Bear Creek also does no slasher embellishing beyond a scary campfire story, and not even that ends with a traditional jerky prank scare, such as a bear jumping out in a hockey mask. There is no encounter with a local weirdo warning the guys away from the woods. No one gets the unnerving feeling that he’s being watched. There is no killer POV. No shadows suddenly dart across screen behind characters. There are no extraneous characters to provide us with a warm-up kill. The only suspense created before the murders begin comes via misplaced, ominous music cues, and it’s an issue I see (or hear) time and again in indie horror. A sustained tension chord is played for no reason at completely inappropriate times with no payoff, not even a cheap bogus scare: while a guy is just sitting smoking, while a guy is fishing, while two bears are walking and enjoying some playful flirtation. This not only clashes with the tone of the on-screen situation, it also creates a false alarm scenario, numbing viewers for when the time comes to actually deliver the horror.
But before we even get to the horror, there’s the sex. Some find it very frustrating that gay horror movies include pointless sex and nudity because it adds nothing to the horror and portrays gay men as nothing more than sex fiends. I understand what they’re saying and I wholeheartedly think they should shut the fuck up. As a horror-devouring teen in the 80s, I had to put up with endless unnecessary female tits, ass, and 80s bush in my horror, so I want tons of big fat hairy moobs, asses, and dicks in my gay horror now.
In fact, I hope there is a 90-minute cut of Bear Creek and the extra 22 minutes is predominantly sex and nudity. In the 68-minute version, there’s just some brief threesome foreplay, and the climactic moment of our final bear taking it like a man—with a smile on his face.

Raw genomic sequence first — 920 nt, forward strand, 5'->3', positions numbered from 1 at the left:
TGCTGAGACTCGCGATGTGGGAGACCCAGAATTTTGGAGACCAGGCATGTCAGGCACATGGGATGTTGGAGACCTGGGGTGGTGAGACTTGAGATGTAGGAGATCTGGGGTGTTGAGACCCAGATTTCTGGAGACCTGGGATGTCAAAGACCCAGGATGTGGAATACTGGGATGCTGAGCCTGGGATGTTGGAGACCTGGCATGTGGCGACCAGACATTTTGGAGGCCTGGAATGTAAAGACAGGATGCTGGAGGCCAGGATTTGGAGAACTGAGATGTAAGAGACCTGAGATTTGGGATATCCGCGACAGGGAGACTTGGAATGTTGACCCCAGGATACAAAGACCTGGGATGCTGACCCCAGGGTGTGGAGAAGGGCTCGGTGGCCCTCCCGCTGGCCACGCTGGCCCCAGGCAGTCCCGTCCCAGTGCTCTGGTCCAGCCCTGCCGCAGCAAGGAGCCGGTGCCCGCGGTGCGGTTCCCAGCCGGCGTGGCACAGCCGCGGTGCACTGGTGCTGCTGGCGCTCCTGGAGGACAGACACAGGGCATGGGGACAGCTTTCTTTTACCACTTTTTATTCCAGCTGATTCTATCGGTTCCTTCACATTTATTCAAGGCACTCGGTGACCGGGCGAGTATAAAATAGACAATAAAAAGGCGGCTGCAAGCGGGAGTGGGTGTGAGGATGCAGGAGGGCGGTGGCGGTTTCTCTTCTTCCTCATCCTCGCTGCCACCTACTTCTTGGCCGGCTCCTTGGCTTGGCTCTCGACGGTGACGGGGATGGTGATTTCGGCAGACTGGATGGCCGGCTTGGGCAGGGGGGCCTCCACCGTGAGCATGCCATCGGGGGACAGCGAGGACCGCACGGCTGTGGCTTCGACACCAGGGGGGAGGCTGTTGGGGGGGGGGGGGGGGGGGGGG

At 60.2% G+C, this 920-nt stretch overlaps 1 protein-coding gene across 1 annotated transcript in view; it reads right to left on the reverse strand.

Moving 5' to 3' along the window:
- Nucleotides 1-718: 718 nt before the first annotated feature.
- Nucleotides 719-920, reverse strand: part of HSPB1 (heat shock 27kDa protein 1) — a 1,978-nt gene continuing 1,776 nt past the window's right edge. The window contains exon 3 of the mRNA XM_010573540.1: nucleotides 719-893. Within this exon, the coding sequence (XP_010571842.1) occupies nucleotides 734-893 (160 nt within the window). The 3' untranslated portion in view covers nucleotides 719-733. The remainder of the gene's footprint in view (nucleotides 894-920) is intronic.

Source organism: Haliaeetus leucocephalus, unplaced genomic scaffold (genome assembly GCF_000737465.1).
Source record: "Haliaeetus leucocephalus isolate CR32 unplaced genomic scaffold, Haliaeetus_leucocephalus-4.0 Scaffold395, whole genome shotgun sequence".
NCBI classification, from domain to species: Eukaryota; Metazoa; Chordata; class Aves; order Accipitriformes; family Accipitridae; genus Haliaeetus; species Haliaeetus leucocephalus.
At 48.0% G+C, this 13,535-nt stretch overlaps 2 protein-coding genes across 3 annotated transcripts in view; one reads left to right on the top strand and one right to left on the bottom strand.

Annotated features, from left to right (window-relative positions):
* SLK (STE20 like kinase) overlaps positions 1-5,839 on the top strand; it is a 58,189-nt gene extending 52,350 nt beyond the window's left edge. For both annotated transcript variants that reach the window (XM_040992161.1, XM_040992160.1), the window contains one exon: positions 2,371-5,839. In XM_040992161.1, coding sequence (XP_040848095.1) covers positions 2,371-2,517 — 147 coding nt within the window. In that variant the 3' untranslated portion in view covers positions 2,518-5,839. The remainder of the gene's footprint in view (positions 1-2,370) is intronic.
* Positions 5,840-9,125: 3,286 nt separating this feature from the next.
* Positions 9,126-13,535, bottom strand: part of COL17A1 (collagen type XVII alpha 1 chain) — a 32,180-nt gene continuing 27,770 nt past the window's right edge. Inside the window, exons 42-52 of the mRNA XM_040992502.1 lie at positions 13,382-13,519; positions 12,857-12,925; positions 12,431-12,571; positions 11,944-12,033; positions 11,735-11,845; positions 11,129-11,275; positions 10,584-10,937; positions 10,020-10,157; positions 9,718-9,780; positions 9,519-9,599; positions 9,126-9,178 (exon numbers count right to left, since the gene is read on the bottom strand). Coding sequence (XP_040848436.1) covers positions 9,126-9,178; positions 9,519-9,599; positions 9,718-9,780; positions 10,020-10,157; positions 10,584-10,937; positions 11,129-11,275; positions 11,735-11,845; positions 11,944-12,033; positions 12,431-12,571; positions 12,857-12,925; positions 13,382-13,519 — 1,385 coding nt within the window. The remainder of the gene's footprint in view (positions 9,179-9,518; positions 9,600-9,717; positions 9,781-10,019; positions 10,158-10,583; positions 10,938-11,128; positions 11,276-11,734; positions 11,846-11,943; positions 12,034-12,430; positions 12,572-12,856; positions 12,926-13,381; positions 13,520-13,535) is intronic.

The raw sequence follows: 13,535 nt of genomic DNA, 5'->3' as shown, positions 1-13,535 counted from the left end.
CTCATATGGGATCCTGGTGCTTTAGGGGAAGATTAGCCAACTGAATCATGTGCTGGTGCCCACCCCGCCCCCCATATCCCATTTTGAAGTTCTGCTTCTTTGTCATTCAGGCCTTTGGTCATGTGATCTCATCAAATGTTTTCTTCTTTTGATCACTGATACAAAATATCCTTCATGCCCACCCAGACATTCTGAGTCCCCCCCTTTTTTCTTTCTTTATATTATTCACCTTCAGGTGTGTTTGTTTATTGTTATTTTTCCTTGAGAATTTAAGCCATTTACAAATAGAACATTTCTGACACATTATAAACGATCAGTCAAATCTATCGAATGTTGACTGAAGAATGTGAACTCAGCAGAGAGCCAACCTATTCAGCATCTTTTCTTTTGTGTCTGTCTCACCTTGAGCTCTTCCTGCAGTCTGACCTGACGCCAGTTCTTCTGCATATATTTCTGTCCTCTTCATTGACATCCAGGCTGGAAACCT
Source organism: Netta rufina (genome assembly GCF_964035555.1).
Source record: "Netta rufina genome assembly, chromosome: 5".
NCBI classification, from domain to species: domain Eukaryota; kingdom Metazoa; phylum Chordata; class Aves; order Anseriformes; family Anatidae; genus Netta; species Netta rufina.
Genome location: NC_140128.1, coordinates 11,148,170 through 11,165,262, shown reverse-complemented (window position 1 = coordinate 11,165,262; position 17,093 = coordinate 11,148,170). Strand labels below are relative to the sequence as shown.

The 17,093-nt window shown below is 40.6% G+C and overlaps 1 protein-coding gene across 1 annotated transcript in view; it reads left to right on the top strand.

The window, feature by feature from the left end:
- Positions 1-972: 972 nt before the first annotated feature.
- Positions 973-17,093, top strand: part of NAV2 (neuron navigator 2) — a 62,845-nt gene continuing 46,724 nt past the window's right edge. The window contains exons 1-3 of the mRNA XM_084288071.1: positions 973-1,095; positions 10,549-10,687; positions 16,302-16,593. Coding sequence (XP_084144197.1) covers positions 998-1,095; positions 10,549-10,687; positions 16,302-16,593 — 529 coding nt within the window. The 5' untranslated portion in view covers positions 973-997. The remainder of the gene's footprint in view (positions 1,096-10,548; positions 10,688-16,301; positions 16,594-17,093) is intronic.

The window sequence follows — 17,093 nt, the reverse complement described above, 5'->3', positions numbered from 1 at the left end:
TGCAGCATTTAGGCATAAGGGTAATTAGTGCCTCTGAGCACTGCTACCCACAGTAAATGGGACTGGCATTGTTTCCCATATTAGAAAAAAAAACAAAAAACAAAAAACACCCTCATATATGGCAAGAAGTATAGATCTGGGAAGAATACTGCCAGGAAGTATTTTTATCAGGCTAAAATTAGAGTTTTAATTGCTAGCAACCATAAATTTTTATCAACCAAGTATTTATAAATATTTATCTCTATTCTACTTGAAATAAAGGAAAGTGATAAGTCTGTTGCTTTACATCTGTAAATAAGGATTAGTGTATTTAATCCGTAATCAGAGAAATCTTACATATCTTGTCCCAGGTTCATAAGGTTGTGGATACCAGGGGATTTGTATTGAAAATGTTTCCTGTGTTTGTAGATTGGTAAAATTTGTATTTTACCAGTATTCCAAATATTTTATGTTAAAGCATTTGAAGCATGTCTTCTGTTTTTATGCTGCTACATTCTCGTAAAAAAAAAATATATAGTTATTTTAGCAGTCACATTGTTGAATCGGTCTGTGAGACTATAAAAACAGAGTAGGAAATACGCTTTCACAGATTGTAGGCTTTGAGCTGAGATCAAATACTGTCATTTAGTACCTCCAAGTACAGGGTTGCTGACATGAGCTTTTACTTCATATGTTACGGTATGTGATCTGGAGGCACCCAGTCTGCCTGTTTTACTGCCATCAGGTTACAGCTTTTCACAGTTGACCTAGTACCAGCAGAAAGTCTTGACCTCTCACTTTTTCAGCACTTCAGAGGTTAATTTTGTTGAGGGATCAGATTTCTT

Look at that smile. I said the smile. Guys, the smile.
And then the killing begins…
Conveniently, the next morning, all the guys get up and split up to go off into the woods to do their own thing.
The kill scenes are of the classic 80s slasher sort, they’re all cutaway kills, and they all take place during the day.
My favorite is actually a straightforward knife kill because the setup shot is so simple yet highly effective, the attack is fast, furious, and brutal, and the musical score in that moment kicks ass, reminding me of good old 80s Euro horror music. There are also several appearances of the bear killer that made me jump without relying on a musical sting, so color me impressed.
And then we have our final bear’s fight to the death with the killer. It just tickles my whiskers seeing a big bear rolling around on the ground with a knife-wielding killer. I was so psyched when he knocked the fucker out and reached to take the mask off…but then looked away and decided against it! WTF? Well guess what? Audio problems strike again. It turns out a cop car was pulling up in the distance and that’s what makes the final bear walk away from the killer before the unmasking, you just can’t hear it. The cop’s arrival brings even more indie horror quirks. The final bear leads the cop into the woods where he left the killer in broad daylight, and when the camera cuts, it’s pitch black night and the cop is carrying a flashlight!
The final final battle involves some good old torture and our scream bear delivers big time. All I’m going to say is, only in a gay horror movie would an iron come into play in the middle of the woods.
This is what I’d call a “leftfield” killer: has absolutely no connection to anything that happened previously in the movie and therefore a whole lot of exposition is suddenly necessary to give the audience a backstory.
Will there be a sequel? It’s quite possible based on the final frame, which actually gave me and my hubby chuckles rather than chills. Even so, it accomplished its task. I will so be back to watch our final bear’s seam again…I mean, to watch our final bear scream again.